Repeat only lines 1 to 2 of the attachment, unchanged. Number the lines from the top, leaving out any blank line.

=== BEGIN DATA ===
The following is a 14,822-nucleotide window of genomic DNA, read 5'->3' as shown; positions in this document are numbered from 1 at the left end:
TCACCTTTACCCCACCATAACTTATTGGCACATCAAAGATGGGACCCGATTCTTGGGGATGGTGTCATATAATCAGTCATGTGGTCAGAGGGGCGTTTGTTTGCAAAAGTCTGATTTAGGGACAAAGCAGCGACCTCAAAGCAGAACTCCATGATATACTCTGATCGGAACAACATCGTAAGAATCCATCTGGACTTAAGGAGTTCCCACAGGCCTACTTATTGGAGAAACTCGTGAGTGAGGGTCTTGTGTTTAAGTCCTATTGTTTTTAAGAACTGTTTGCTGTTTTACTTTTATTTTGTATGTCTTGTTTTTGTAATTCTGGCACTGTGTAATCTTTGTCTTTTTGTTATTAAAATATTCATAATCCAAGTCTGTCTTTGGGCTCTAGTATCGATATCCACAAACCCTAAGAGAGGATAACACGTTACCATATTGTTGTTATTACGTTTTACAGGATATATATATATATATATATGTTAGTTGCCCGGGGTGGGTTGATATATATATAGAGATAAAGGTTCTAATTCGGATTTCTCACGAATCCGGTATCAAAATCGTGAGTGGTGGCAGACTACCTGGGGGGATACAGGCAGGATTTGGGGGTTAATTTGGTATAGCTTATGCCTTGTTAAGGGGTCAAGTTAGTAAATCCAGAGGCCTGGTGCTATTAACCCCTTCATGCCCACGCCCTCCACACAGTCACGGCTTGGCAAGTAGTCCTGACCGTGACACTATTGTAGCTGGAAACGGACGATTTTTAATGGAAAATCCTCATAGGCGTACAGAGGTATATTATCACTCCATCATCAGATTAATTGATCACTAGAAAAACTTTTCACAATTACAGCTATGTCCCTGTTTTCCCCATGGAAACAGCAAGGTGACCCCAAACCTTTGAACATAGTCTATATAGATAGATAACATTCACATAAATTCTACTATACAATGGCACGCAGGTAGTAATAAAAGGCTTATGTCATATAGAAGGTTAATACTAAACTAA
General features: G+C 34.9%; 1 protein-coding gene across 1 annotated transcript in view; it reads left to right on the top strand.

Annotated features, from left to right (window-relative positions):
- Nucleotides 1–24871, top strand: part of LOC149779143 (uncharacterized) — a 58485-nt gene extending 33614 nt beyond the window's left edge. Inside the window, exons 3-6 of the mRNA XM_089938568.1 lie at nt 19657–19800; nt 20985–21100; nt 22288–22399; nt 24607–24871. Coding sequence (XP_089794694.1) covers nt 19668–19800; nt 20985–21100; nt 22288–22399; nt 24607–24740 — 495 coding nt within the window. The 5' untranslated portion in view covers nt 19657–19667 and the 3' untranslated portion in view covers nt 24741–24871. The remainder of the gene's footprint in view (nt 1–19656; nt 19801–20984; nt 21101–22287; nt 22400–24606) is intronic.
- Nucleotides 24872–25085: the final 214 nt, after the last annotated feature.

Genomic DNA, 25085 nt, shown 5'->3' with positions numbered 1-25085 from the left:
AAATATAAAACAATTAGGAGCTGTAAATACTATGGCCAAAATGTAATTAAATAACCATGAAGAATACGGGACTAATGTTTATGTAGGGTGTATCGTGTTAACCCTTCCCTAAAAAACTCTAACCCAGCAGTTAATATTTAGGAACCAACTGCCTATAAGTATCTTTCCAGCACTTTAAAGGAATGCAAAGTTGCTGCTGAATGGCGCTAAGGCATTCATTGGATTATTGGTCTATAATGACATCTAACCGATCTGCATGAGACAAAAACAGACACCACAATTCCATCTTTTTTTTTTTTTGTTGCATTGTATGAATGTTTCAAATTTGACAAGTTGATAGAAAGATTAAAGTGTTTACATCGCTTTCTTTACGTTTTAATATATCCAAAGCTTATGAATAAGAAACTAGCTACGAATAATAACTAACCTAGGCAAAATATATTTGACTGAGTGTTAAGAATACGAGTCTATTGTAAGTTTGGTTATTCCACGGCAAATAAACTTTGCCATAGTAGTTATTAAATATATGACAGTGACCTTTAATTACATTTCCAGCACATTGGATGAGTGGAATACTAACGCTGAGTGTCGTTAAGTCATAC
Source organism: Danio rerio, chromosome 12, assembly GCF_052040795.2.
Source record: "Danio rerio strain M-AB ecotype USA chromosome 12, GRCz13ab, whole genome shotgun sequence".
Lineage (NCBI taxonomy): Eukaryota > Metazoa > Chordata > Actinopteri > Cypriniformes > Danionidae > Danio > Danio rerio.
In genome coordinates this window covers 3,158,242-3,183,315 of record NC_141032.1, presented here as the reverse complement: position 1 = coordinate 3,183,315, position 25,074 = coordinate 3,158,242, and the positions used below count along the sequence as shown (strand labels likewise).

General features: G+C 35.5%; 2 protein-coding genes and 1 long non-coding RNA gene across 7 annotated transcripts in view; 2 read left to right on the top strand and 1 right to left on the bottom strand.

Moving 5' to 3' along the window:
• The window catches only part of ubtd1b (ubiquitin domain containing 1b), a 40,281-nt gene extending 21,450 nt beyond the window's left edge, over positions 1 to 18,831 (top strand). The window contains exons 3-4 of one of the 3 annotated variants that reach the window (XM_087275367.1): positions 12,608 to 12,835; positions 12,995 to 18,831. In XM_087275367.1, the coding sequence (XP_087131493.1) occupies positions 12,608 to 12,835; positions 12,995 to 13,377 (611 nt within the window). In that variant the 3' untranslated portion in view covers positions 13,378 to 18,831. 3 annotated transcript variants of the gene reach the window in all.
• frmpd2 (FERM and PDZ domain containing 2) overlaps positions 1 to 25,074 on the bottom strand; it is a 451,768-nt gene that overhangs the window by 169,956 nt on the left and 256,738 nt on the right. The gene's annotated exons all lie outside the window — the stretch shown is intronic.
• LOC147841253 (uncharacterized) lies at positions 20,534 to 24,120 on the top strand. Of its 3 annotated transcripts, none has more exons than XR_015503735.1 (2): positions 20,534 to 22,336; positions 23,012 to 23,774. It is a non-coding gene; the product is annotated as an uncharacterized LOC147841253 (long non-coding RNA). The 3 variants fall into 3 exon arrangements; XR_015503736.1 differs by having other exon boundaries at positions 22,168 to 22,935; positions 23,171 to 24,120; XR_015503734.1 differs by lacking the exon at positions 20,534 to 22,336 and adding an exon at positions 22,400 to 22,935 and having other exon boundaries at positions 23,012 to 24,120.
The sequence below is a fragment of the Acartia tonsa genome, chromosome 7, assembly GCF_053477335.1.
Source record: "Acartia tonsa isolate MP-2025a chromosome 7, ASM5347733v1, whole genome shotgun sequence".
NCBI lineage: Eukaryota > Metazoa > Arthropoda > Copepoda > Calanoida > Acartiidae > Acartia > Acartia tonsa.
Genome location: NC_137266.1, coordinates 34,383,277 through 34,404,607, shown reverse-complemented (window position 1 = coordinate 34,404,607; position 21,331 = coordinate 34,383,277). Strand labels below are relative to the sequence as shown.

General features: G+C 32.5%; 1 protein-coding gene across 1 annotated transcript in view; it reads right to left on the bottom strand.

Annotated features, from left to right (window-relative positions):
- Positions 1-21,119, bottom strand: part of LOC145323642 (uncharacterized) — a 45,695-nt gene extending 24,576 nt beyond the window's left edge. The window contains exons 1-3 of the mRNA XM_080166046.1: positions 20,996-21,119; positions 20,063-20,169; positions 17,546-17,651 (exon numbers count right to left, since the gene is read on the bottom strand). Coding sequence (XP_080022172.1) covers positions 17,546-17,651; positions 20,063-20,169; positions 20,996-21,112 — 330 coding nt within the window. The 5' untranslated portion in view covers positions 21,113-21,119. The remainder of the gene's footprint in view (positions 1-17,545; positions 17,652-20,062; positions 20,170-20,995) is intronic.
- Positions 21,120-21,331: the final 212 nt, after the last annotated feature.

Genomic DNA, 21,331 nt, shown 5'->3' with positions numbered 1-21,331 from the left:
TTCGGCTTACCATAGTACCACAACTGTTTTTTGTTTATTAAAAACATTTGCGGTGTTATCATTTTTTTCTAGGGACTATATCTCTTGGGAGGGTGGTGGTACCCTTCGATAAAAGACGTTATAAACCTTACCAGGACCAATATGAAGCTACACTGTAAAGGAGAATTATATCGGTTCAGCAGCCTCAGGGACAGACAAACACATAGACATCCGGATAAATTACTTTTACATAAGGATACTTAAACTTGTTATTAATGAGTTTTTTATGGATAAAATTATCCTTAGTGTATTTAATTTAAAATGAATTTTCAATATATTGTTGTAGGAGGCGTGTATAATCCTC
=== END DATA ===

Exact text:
The following is a 14,822-nucleotide window of genomic DNA, read 5'->3' as shown; positions in this document are numbered from 1 at the left end:
TCACCTTTACCCCACCATAACTTATTGGCACATCAAAGATGGGACCCGATTCTTGGGGATGGTGTCATATAATCAGTCATGTGGTCAGAGGGGCGTTTGTTTGCAAAAGTCTGATTTAGGGACAAAGCAGCGACCTCAAAGCAGAACTCCATGATATACTCTGATCGGAACAACATCGTAAGAATCCATCTGGACTTAAGGAGTTCCCACAGGCCTACTTATTGGAGAAACTCGTGAGTGAGGGTCTTGTGTTTAAGTCCTATTGTTTTTAAGAACTGTTTGCTGTTTTACTTTTATTTTGTATGTCTTGTTTTTGTAATTCTGGCACTGTGTAATCTTTGTCTTTTTGTTATTAAAATATTCATAATCCAAGTCTGTCTTTGGGCTCTAGTATCGATATCCACAAACCCTAAGAGAGGATAACACGTTACCATATTGTTGTTATTACGTTTTACAGGATATATATATATATATATATGTTAGTTGCCCGGGGTGGGTTGATATATATATAGAGATAAAGGTTCTAATTCGGATTTCTCACGAATCCGGTATCAAAATCGTGAGTGGTGGCAGACTACCTGGGGGGATACAGGCAGGATTTGGGGGTTAATTTGGTATAGCTTATGCCTTGTTAAGGGGTCAAGTTAGTAAATCCAGAGGCCTGGTGCTATTAACCCCTTCATGCCCACGCCCTCCACACAGTCACGGCTTGGCAAGTAGTCCTGACCGTGACACTATTGTAGCTGGAAACGGACGATTTTTAATGGAAAATCCTCATAGGCGTACAGAGGTATATTATCACTCCATCATCAGATTAATTGATCACTAGAAAAACTTTTCACAATTACAGCTATGTCCCTGTTTTCCCCATGGAAACAGCAAGGTGACCCCAAACCTTTGAACATAGTCTATATAGATAGATAACATTCACATAAATTCTACTATACAATGGCACGCAGGTAGTAATAAAAGGCTTATGTCATATAGAAGGTTAATACTAAACTAA